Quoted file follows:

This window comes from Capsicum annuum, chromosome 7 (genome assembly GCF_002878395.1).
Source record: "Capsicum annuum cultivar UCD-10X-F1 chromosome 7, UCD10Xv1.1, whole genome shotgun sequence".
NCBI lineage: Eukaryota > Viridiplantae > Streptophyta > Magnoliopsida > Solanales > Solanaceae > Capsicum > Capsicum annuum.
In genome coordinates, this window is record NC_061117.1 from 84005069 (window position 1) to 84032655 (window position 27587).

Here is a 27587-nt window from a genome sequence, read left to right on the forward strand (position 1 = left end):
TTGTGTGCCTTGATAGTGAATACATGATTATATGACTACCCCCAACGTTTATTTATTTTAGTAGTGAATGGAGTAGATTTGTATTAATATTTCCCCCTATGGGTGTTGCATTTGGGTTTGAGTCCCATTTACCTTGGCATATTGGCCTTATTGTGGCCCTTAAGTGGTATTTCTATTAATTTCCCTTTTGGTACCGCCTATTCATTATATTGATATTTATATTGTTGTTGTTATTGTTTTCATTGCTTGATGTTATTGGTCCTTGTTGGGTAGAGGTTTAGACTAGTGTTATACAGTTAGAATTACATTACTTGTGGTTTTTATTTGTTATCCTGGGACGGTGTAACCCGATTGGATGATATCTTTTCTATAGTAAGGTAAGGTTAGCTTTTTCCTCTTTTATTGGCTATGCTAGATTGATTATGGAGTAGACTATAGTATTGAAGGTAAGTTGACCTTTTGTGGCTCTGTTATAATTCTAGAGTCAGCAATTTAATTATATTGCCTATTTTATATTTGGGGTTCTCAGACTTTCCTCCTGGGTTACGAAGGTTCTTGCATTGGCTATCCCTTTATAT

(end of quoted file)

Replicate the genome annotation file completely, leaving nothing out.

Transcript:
This window comes from Capsicum annuum, chromosome 7 (genome assembly GCF_002878395.1).
Source record: "Capsicum annuum cultivar UCD-10X-F1 chromosome 7, UCD10Xv1.1, whole genome shotgun sequence".
NCBI lineage: Eukaryota > Viridiplantae > Streptophyta > Magnoliopsida > Solanales > Solanaceae > Capsicum > Capsicum annuum.
In genome coordinates, this window is record NC_061117.1 from 84005069 (window position 1) to 84032655 (window position 27587).

Here is a 27587-nt window from a genome sequence, read left to right on the forward strand (position 1 = left end):
TTGTGTGCCTTGATAGTGAATACATGATTATATGACTACCCCCAACGTTTATTTATTTTAGTAGTGAATGGAGTAGATTTGTATTAATATTTCCCCCTATGGGTGTTGCATTTGGGTTTGAGTCCCATTTACCTTGGCATATTGGCCTTATTGTGGCCCTTAAGTGGTATTTCTATTAATTTCCCTTTTGGTACCGCCTATTCATTATATTGATATTTATATTGTTGTTGTTATTGTTTTCATTGCTTGATGTTATTGGTCCTTGTTGGGTAGAGGTTTAGACTAGTGTTATACAGTTAGAATTACATTACTTGTGGTTTTTATTTGTTATCCTGGGACGGTGTAACCCGATTGGATGATATCTTTTCTATAGTAAGGTAAGGTTAGCTTTTTCCTCTTTTATTGGCTATGCTAGATTGATTATGGAGTAGACTATAGTATTGAAGGTAAGTTGACCTTTTGTGGCTCTGTTATAATTCTAGAGTCAGCAATTTAATTATATTGCCTATTTTATATTTGGGGTTCTCAGACTTTCCTCCTGGGTTACGAAGGTTCTTGCATTGGCTATCCCTTTATAT